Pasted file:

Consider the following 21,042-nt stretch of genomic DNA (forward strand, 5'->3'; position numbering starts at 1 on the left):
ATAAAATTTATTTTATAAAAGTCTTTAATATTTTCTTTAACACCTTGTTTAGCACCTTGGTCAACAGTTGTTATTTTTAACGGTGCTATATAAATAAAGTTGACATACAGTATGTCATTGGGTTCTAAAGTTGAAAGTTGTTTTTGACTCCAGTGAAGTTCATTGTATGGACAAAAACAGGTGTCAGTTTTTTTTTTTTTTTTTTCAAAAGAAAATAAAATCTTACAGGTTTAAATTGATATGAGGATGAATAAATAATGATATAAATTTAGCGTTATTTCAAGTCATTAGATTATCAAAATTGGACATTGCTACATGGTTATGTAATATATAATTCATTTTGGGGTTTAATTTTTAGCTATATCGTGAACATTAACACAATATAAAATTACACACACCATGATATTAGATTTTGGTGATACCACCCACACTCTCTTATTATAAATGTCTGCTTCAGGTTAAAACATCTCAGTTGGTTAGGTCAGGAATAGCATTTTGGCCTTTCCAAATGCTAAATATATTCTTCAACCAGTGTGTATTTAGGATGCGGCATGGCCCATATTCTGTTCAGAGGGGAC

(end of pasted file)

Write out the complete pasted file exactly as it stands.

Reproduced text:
Consider the following 21,042-nt stretch of genomic DNA (forward strand, 5'->3'; position numbering starts at 1 on the left):
ATAAAATTTATTTTATAAAAGTCTTTAATATTTTCTTTAACACCTTGTTTAGCACCTTGGTCAACAGTTGTTATTTTTAACGGTGCTATATAAATAAAGTTGACATACAGTATGTCATTGGGTTCTAAAGTTGAAAGTTGTTTTTGACTCCAGTGAAGTTCATTGTATGGACAAAAACAGGTGTCAGTTTTTTTTTTTTTTTTTTCAAAAGAAAATAAAATCTTACAGGTTTAAATTGATATGAGGATGAATAAATAATGATATAAATTTAGCGTTATTTCAAGTCATTAGATTATCAAAATTGGACATTGCTACATGGTTATGTAATATATAATTCATTTTGGGGTTTAATTTTTAGCTATATCGTGAACATTAACACAATATAAAATTACACACACCATGATATTAGATTTTGGTGATACCACCCACACTCTCTTATTATAAATGTCTGCTTCAGGTTAAAACATCTCAGTTGGTTAGGTCAGGAATAGCATTTTGGCCTTTCCAAATGCTAAATATATTCTTCAACCAGTGTGTATTTAGGATGCGGCATGGCCCATATTCTGTTCAGAGGGGAC